## Review

The infective dose (ID) for cholera is about **1 million**. It would take about **20 generations** of doubling for a population starting from a single cell to reach 1 million cells.

Exponential growth follows the pattern

- Initial Number –> 1
- Number after 1 doubling –> 1×2
- Number after 2 doublings –> 1×2×2
- Number after 3 doublings –> 1×2×2×2

The **(untransformed) graph** is a line curved up. When the graph is** log-transformed**, it becomes a straight line (pointing up, assuming the population is growing). This happens because during exponential growth, the population always grows by the same multiplicative factor.

Using knowledge about how the log-transformed graph appears, we can determine whether a bacterial population is in a **lag, log, stability, or death phase**.

We can **determine doubling time** roughly by reading it off a graph. To do this, pick a starting population (on the y axis) which falls within the exponential growth window. Find the doubled population and check that it also falls within the exponential growth window. Find the amount of time elapsed (on the x axis) between the two population readings. This is the approximate doubling time.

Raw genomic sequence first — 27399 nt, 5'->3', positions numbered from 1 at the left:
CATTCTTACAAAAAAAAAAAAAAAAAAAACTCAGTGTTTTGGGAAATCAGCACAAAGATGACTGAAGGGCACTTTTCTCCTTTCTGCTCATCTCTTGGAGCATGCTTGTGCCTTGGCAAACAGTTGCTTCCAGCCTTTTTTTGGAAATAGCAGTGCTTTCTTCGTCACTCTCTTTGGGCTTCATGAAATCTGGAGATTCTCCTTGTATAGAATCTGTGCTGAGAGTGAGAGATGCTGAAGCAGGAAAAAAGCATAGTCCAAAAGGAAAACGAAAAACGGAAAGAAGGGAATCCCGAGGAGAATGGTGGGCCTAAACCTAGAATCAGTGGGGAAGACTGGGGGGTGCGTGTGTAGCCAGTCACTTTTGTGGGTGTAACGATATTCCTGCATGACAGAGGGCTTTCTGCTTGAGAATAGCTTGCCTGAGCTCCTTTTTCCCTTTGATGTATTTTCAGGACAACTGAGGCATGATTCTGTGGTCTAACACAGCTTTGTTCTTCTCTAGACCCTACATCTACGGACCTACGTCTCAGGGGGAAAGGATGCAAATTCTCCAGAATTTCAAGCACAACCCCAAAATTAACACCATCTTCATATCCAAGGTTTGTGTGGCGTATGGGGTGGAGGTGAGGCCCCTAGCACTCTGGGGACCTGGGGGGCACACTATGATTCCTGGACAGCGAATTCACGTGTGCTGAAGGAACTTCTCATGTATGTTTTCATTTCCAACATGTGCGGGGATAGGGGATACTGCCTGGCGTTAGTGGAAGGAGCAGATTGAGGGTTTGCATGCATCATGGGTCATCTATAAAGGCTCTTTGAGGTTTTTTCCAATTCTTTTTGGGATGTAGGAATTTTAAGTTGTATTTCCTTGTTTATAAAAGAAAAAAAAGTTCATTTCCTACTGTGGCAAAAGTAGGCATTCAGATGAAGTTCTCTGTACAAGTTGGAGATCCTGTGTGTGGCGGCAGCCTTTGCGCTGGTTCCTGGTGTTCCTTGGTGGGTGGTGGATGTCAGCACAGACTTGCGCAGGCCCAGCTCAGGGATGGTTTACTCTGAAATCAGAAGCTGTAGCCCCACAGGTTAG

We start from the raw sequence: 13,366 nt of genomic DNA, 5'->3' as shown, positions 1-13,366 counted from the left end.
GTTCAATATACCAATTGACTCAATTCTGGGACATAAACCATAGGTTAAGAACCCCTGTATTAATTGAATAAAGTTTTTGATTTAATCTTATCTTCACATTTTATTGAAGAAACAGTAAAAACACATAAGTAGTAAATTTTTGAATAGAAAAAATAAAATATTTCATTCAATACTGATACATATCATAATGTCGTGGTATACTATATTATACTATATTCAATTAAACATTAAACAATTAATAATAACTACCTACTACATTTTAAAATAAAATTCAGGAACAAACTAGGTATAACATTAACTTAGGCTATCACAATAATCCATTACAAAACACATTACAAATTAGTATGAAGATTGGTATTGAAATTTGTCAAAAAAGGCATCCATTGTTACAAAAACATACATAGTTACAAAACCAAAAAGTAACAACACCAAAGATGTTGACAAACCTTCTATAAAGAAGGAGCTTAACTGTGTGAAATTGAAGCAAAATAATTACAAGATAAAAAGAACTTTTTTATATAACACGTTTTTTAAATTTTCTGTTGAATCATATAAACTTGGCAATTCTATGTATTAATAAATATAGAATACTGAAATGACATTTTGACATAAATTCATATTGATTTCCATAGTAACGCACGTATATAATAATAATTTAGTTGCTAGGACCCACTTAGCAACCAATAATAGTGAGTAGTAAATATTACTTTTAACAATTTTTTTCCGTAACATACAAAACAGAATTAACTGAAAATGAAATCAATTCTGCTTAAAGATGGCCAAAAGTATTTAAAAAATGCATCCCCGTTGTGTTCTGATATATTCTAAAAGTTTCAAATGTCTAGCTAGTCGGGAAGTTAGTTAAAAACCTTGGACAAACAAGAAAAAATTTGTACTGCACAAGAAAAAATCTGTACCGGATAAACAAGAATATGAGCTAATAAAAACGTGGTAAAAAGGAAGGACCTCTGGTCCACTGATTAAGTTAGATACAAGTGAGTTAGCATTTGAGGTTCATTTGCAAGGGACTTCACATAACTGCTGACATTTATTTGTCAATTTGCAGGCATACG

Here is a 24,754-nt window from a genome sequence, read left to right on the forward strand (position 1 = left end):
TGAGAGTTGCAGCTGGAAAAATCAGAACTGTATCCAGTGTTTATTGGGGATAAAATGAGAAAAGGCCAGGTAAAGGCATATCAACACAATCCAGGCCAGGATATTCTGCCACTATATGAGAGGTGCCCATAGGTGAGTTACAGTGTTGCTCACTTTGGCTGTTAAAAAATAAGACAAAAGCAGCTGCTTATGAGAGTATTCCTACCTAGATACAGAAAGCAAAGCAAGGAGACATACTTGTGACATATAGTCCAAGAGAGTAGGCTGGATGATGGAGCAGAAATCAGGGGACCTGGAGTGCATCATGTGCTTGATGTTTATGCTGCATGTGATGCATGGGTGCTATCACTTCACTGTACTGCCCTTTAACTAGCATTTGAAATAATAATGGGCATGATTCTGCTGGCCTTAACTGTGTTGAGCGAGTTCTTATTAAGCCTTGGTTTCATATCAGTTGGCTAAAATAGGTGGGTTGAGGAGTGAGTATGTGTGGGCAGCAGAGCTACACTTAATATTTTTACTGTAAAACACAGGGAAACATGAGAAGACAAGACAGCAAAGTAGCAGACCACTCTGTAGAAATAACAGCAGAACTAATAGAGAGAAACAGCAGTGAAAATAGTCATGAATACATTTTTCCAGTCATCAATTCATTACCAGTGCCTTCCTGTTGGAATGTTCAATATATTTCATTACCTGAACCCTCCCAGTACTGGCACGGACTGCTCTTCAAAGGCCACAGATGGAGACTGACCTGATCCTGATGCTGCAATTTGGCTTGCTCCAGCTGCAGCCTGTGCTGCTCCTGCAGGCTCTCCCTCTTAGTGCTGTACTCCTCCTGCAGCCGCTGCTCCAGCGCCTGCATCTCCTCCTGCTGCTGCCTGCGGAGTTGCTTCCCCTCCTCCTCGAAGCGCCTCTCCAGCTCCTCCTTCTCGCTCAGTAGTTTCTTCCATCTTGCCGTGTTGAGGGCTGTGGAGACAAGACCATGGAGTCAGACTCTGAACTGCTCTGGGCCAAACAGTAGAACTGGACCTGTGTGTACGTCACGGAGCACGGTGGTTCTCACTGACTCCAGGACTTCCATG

**Another way to estimate doubling time** would be to calculate it based on data about how long it takes to get to the infective dose, and how many generations that represents.

## Learning Outcomes

Now that you completed this set of modules you should be able to:

- Explain what is meant by ‘exponential growth’ and generation (doubling) time
- Explain why logarithms are used to plot bacterial growth curves
- Describe the phases of growth in a bacterial culture

*If you want a printer-friendly version of this module, you can find it** here** **in a PDF document. This printer-friendly version should be used only to review, as it does not contain any of the interactive material, and only a skeletal version of problems solved in the module.*